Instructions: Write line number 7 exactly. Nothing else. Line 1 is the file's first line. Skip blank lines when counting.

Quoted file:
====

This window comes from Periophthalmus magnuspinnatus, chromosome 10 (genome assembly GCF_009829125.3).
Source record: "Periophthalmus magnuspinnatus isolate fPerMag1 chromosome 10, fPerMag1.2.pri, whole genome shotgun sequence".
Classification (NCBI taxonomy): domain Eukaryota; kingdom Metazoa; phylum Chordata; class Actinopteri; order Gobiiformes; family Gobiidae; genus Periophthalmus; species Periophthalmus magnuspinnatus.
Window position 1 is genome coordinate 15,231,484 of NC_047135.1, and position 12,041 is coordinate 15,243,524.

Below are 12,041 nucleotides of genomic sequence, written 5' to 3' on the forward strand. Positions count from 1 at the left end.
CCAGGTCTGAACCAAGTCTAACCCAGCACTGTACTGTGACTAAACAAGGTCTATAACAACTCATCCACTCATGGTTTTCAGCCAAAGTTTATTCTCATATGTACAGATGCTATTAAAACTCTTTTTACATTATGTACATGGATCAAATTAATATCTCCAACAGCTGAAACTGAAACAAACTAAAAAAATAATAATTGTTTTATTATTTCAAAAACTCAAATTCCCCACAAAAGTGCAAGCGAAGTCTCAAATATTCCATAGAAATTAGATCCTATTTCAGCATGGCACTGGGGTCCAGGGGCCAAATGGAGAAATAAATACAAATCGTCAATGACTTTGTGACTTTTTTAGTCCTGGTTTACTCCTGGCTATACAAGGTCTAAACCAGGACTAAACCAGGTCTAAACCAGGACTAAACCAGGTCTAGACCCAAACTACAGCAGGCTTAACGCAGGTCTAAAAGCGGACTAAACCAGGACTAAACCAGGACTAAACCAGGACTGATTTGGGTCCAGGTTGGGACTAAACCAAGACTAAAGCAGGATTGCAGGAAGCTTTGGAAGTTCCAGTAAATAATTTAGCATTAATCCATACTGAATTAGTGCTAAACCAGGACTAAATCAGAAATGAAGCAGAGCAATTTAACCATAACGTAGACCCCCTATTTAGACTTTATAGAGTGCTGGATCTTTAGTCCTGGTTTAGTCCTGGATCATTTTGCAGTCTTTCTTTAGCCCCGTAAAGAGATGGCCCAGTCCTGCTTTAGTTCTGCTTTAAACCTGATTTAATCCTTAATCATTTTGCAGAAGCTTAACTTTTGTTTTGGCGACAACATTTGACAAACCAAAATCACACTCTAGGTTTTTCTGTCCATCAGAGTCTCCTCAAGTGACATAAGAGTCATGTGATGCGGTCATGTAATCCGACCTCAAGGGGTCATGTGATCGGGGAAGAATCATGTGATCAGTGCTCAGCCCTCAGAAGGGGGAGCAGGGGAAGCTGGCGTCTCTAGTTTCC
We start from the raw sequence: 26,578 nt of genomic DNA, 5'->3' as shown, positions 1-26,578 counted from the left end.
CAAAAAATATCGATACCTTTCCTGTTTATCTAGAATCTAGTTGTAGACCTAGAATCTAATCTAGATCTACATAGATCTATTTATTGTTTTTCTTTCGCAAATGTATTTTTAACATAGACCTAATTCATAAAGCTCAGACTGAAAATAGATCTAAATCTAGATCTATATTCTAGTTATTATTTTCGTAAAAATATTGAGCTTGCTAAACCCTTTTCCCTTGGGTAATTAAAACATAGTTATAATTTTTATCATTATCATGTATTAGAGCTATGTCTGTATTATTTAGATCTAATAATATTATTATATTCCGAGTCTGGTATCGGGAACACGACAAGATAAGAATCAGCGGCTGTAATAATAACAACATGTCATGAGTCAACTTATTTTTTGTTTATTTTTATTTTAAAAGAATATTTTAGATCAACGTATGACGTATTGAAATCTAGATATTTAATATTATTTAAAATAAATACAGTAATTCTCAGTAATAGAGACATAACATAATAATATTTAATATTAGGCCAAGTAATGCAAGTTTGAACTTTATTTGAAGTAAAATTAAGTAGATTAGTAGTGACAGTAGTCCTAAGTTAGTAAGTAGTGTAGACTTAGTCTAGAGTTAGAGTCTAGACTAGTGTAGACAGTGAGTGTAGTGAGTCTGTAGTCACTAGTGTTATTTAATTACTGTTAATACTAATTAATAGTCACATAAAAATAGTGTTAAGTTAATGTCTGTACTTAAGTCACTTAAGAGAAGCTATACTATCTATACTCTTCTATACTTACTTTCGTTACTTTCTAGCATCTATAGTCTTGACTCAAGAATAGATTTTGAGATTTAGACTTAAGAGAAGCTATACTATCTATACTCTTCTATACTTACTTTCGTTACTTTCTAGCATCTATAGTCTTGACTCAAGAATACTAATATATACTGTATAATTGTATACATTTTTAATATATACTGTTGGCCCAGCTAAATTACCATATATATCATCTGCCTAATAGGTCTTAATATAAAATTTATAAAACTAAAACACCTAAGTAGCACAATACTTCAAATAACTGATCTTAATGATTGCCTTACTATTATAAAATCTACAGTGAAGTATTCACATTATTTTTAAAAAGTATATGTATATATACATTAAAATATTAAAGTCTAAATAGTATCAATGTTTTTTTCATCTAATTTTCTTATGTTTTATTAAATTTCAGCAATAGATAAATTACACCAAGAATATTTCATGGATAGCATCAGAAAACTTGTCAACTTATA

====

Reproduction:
We start from the raw sequence: 26,578 nt of genomic DNA, 5'->3' as shown, positions 1-26,578 counted from the left end.